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Cannibalism


The term cannibalism means the eating of human flesh by human beings, and/or eating of animals by members of their own species. Cannibalism was derived from the Carib Indians, discovered by Christopher Columbus, of the West Indies. The Caribs were man-eaters, and the Spanish name for the tribe was Canibales, meaning bloodthirsty and cruel.

The practice of cannibalism reaches back into antiquity and has been found in many areas of the world. Evidence indicates that it may have been practiced as early as the Neolithic Period. The Greek historian Herodotus and other ancient writers gave accounts of various ancient people as being cannibals. Marco Polo reported tribes ranging from Tibet to Sumatra who practiced cannibalism. North American Indian tribes of the western coast of the Gulf of Mexico practiced cannibalism. Until recently the practice prevailed throughout much of central and western Africa, Australia, New Zealand, Melanesia, Sumatra, New Guinea, Polynesia, and remote portions of South America.

Cannibalism at times has had religious significance. This stems from the belief that the person who eats of the deceased person acquires the desired qualities or characteristics of that person, which resemble the theory of sympathetic magic; examples of this are seen in Attraction of Blood. Rituals were performed for many reasons including purification, pacification of gods, and ancestor worship. In a few instances cannibalism has been practiced for just revenge. In other cases it was believed that the ghost of the enemy would be utterly destroyed when his body was eaten, thus leaving nothing in which his spirit could exist.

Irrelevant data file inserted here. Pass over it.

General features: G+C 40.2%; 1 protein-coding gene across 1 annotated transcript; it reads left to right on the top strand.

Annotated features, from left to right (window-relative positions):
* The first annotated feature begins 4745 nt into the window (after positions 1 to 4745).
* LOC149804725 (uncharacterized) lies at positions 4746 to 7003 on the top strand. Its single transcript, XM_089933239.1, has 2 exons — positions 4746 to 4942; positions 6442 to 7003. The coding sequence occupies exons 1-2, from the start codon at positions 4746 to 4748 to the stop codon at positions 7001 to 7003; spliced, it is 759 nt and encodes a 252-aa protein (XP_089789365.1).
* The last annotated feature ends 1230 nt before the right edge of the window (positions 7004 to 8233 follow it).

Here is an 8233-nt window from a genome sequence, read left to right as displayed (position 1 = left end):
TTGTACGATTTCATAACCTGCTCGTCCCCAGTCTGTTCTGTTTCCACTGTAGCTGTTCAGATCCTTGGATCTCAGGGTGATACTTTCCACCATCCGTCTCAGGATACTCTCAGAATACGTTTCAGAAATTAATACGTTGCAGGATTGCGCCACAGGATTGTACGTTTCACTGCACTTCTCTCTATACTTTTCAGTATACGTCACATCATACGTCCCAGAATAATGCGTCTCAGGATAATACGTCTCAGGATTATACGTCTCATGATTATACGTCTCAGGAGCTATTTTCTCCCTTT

Some examples of religious cannibalism are these: The Binderwurs of central India ate their sick and aged in the belief that the act was pleasing to their goddess Kali. In Mexico the Aztecs to their deities sacrificed thousands of human victims annually. Following the sacrifices, the Aztec priest and people ate the bodies of the victims believing the acts brought them closer to their gods.

Cannibalism is nearly considered a taboo among Western cultures and the instances of it occurring are extremely rare. In the case of starvation it has occurred. Two notable cases are the first in America, the Donner Party caught crossing the Sierra Nevada Mountains in California during the winter of 1846-1847; and the second in Chile in 1972, sixteen members of a Uruguayan soccer team survived for 70 days after their airliner crashed in the Andres Mountains.

Some animals have been known to participate in cannibalism. Wolves are known to eat injured members of their packs. Rats and pigs have been observed eating the young of their species. Among insect it is well know that the female spider eats the male after mating. Larger mantes often eat smaller ones, and the female mantis devours the male. A.G.H.


Source: 1, 5: 102-103; 2, 42.